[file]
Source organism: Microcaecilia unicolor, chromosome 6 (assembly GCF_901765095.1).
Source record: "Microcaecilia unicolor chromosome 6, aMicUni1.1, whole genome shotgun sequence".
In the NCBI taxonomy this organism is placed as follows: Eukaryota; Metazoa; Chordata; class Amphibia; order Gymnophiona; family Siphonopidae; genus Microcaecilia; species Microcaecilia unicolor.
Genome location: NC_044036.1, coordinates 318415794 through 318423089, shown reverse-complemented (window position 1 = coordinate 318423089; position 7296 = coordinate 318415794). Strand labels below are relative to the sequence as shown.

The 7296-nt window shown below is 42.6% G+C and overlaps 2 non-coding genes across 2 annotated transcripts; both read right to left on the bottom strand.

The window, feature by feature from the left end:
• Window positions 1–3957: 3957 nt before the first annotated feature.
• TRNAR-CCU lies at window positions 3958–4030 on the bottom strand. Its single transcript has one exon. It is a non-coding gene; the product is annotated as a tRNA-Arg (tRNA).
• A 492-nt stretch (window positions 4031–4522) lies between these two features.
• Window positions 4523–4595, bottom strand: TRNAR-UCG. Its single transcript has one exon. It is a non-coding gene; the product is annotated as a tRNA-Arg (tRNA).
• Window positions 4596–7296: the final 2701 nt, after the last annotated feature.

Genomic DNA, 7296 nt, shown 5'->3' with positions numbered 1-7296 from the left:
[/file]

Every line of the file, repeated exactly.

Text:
Source organism: Microcaecilia unicolor, chromosome 6 (assembly GCF_901765095.1).
Source record: "Microcaecilia unicolor chromosome 6, aMicUni1.1, whole genome shotgun sequence".
In the NCBI taxonomy this organism is placed as follows: Eukaryota; Metazoa; Chordata; class Amphibia; order Gymnophiona; family Siphonopidae; genus Microcaecilia; species Microcaecilia unicolor.
Genome location: NC_044036.1, coordinates 318415794 through 318423089, shown reverse-complemented (window position 1 = coordinate 318423089; position 7296 = coordinate 318415794). Strand labels below are relative to the sequence as shown.

The 7296-nt window shown below is 42.6% G+C and overlaps 2 non-coding genes across 2 annotated transcripts; both read right to left on the bottom strand.

The window, feature by feature from the left end:
• Window positions 1–3957: 3957 nt before the first annotated feature.
• TRNAR-CCU lies at window positions 3958–4030 on the bottom strand. Its single transcript has one exon. It is a non-coding gene; the product is annotated as a tRNA-Arg (tRNA).
• A 492-nt stretch (window positions 4031–4522) lies between these two features.
• Window positions 4523–4595, bottom strand: TRNAR-UCG. Its single transcript has one exon. It is a non-coding gene; the product is annotated as a tRNA-Arg (tRNA).
• Window positions 4596–7296: the final 2701 nt, after the last annotated feature.

Genomic DNA, 7296 nt, shown 5'->3' with positions numbered 1-7296 from the left: